- 800-422-1782, ext. 7494
- Daly 207
Fall 2021: Tues and Thurs 1 to 2 in person; Mondays 12 to 2 via ZOOM; Sign up here: <a href="https://melissadeckman.youcanbook.me/">https://melissadeckman.youcanbook.me</a>
Melissa Deckman is the Louis L. Goldstein Professor of Public Affairs and Chair of the Political Science Department at Washington College. She also chairs the board of the Public Religion Research Institute (PRRI).
- B.A. in Political Science, St. Mary’s College of Maryland, 1993
- M.A. in Political Science, American University, 1997
- Ph.D. in Political Science, American University, 1999
I study religion, gender and American politics. My latest book is Tea Party Women: Mama Grizzlies, Grassroots Leaders, and the Changing Face of the American Right (NYU Press 2016) and the fourth edition of my best-selling textbook, Women and Politics (Rowman & Littlefield), written with Julie Dolan and Michele Swers, was published in August 2019.
In addition to more than a dozen scholarly articles, I am the author of School Board Battles: the Christian Right in Local Politics (Georgetown University Press 2004), winner of the Hubert Morken Award, given by the American Political Science Association biennially to the best work on religion and politics. Along with Laura Olson and Sue Crawford, I am the co-author of Women with a Mission: Gender, Religion, and the Politics of Women Clergy (University of Alabama Press 2005), and the editor, along with Joseph Prud’homme, of Curriculum and the Culture Wars: Debating the Bible’s Place in Public Schools (Peter Lang 2015).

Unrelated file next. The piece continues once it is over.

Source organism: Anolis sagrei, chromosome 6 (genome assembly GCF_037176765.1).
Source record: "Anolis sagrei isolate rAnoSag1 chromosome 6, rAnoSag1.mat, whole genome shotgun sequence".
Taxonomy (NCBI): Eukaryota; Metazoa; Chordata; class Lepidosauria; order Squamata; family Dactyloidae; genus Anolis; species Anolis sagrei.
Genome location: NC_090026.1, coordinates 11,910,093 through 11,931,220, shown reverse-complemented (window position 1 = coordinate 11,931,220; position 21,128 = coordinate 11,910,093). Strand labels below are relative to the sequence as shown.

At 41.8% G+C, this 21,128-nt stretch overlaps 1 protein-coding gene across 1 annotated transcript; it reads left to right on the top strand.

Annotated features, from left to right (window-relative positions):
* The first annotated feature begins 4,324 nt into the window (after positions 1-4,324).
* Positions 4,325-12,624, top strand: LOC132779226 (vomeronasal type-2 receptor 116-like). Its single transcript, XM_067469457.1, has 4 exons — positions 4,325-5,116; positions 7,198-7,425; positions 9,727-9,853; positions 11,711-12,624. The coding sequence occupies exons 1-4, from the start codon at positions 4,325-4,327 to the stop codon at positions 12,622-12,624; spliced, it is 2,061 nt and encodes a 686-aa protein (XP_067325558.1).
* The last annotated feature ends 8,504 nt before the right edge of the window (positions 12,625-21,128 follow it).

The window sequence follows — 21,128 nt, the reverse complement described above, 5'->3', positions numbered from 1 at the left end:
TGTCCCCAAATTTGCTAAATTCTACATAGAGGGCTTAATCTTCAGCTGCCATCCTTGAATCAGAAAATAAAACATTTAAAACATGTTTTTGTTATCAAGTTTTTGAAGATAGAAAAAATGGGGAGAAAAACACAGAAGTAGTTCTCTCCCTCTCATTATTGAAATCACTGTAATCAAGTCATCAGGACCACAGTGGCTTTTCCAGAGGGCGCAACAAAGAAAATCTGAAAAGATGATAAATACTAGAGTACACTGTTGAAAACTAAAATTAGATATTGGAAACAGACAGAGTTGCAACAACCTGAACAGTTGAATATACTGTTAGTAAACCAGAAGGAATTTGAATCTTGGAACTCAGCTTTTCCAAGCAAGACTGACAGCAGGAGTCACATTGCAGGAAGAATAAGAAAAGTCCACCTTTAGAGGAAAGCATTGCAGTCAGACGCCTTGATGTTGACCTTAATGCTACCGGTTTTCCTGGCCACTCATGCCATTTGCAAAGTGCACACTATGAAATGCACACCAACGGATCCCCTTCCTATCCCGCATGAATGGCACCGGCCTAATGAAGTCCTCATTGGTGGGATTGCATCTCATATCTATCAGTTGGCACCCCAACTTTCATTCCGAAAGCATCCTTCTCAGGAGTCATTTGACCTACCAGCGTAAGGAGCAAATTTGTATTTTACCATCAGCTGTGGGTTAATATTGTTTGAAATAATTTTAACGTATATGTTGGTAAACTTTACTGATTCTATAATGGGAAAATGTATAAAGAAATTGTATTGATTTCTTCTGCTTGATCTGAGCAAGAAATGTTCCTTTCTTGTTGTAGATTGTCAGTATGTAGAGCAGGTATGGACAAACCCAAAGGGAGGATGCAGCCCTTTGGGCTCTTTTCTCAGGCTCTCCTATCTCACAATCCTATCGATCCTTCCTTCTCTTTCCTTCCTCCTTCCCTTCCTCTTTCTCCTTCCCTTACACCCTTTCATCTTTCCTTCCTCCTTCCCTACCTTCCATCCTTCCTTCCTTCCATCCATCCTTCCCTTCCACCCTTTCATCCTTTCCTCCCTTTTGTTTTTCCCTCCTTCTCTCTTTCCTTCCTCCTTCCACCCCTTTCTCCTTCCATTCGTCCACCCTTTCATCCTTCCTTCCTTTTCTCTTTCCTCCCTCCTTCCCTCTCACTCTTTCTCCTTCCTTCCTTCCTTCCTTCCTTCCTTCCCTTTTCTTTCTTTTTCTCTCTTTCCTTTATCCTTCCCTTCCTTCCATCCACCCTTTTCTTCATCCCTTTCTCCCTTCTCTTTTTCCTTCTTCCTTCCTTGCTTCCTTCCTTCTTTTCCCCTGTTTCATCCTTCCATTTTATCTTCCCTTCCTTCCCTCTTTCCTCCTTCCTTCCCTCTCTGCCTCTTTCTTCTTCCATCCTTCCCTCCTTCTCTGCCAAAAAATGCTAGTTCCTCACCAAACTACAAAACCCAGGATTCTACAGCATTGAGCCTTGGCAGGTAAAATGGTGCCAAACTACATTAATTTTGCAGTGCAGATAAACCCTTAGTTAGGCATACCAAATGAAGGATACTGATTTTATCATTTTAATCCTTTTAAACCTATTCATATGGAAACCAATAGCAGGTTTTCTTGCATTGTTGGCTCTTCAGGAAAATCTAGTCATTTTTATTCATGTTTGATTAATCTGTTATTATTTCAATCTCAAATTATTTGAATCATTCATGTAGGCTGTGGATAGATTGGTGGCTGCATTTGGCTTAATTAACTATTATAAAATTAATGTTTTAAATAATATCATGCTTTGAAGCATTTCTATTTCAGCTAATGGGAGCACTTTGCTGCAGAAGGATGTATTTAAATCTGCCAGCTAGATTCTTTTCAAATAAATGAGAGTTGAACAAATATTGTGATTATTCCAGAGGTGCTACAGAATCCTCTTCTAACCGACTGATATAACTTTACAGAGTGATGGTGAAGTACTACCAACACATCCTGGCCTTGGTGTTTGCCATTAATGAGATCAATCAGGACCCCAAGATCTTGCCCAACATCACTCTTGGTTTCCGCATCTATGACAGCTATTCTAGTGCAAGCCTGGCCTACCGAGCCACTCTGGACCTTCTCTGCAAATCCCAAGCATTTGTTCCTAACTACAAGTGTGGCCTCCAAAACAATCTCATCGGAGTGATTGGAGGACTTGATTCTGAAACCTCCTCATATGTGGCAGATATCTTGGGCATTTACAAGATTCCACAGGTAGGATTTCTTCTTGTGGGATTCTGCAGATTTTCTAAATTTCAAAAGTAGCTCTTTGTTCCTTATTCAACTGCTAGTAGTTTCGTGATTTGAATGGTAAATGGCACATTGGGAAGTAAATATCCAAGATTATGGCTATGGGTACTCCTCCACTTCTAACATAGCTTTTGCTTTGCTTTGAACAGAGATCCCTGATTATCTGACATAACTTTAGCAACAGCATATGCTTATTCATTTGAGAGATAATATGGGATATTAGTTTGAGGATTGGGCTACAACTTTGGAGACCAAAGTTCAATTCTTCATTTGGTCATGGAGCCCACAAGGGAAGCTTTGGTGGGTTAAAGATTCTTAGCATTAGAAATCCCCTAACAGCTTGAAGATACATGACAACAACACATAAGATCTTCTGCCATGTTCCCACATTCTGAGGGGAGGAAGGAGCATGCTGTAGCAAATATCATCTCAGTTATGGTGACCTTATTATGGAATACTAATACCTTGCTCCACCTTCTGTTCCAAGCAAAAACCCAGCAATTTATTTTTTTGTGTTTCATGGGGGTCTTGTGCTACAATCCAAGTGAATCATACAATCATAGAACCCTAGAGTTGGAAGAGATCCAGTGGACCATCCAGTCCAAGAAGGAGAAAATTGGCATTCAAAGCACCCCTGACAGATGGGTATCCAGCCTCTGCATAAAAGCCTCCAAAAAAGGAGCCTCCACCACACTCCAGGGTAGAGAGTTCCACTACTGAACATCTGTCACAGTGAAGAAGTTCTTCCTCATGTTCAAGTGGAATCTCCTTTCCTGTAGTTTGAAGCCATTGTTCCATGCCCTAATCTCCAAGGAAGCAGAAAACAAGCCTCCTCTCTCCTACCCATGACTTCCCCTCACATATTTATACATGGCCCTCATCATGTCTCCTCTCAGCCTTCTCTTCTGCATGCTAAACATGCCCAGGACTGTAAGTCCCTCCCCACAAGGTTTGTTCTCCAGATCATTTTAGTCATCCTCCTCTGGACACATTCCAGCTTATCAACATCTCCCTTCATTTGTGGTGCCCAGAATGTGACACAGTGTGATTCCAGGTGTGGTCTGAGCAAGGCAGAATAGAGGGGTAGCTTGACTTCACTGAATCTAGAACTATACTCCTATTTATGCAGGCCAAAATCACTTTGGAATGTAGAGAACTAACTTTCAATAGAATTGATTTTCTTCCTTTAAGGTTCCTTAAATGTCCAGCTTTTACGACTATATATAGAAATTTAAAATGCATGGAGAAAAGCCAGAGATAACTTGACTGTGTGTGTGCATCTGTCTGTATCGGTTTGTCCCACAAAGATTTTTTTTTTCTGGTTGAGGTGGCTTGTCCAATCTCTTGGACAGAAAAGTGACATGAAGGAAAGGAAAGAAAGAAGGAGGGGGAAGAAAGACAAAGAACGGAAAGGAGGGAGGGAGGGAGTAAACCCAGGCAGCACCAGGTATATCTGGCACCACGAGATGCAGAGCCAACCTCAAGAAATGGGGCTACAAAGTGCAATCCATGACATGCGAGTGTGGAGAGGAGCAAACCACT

Currently, I am researching how gender impacts the political engagement of Generation Z, the impact of masculinity on American political attitudes, and Americans’ views about civility in politics.
At the introductory level, I teach American Government and Politics. I also offer advanced courses about women and politics, religion and politics, state and local politics, and empirical political research methods. I also coordinate the Maryland General Assembly Internship, which allows students to spend two days per week as state legislative interns in Annapolis during the spring semester.
- Gender, Gen Z and Covid
- The GOP's Gen Z Problem and the Path Forward
- A Gen Z Awakening at the Ballot Box
- A New Poll Shows How Younger Women Could Help Drive a Democratic Wave in 2018
- Faith and the Free Market: Are Evangelicals Economic Conservatives Too?
- Why Did Women Vote for Trump?